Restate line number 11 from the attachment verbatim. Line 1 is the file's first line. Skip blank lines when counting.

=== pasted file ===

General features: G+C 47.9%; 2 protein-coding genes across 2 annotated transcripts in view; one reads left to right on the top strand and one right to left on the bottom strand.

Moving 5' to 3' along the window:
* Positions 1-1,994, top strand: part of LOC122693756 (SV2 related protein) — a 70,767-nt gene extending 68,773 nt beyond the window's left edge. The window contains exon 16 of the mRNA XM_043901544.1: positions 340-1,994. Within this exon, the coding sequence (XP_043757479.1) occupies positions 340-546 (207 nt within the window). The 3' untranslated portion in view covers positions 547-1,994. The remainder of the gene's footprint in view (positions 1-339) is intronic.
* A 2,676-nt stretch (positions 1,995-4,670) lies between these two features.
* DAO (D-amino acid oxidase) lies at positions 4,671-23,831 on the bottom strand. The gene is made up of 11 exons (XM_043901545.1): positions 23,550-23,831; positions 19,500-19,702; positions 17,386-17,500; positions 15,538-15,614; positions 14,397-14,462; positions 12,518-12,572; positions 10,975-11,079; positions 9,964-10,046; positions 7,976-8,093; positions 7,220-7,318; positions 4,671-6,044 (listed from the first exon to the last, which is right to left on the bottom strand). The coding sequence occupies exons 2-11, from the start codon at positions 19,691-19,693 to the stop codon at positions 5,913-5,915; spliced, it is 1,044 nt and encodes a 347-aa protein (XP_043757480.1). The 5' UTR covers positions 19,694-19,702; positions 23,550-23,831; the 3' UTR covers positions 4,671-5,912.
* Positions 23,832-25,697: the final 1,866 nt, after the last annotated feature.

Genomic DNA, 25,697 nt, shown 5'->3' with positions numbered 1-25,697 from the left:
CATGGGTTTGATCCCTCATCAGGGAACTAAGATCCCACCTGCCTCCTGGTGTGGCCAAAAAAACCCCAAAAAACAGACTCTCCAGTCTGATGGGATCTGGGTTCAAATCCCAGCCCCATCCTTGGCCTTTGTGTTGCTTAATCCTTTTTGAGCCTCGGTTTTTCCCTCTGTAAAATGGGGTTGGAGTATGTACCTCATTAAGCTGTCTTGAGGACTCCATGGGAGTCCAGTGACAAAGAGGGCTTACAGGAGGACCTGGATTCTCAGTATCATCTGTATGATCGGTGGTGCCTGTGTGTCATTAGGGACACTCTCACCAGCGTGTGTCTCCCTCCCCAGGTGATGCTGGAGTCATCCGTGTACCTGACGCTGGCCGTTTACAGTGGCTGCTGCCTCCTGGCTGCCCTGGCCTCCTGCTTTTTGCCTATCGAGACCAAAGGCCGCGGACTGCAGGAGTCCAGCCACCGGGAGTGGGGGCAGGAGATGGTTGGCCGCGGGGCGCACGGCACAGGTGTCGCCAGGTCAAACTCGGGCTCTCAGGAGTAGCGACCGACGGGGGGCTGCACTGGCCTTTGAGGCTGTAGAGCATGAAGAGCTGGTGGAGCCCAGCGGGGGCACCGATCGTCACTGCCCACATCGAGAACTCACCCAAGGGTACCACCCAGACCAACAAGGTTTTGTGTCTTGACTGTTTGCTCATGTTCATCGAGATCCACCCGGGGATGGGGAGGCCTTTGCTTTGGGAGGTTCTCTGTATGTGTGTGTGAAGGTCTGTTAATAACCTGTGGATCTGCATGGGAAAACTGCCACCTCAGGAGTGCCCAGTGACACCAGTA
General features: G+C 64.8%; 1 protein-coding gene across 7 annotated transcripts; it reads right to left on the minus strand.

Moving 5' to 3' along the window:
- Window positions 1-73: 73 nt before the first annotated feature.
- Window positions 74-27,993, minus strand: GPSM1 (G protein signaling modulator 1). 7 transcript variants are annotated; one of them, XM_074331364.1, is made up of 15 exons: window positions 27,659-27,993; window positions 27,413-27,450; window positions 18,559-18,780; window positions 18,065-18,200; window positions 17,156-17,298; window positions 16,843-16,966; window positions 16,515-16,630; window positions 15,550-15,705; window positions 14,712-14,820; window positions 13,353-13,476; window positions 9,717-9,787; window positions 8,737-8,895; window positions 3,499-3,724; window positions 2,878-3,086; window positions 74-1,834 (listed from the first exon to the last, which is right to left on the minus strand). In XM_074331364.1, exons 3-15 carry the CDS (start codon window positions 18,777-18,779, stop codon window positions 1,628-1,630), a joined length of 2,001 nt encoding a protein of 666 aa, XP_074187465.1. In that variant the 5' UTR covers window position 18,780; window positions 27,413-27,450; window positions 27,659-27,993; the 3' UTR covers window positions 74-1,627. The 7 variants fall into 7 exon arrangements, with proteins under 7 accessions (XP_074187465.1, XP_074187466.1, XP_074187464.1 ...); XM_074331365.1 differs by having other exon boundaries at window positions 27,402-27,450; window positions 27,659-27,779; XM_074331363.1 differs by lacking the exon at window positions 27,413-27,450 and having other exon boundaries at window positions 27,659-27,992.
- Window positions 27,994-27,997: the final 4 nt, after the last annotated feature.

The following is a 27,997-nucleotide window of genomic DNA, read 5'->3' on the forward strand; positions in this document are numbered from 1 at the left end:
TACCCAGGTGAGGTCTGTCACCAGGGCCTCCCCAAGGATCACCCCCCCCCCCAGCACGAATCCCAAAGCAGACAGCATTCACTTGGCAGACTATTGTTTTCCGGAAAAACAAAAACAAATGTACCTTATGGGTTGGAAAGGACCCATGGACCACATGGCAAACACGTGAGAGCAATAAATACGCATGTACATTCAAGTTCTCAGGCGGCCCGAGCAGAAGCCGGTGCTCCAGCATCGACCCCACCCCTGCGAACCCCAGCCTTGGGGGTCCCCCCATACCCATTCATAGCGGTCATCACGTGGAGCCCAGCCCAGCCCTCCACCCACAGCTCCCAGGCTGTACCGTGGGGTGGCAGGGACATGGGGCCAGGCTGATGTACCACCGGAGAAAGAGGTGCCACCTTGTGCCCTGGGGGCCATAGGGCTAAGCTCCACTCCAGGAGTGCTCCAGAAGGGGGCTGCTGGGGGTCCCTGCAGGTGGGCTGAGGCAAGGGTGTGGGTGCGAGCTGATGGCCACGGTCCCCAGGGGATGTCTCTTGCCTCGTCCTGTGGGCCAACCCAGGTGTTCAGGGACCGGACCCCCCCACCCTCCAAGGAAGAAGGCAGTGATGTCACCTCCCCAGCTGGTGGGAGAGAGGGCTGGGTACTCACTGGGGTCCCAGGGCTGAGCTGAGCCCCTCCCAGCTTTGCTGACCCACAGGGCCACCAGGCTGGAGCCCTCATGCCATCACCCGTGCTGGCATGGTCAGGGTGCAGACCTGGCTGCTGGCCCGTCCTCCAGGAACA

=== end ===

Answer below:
- Window positions 1-73: 73 nt before the first annotated feature.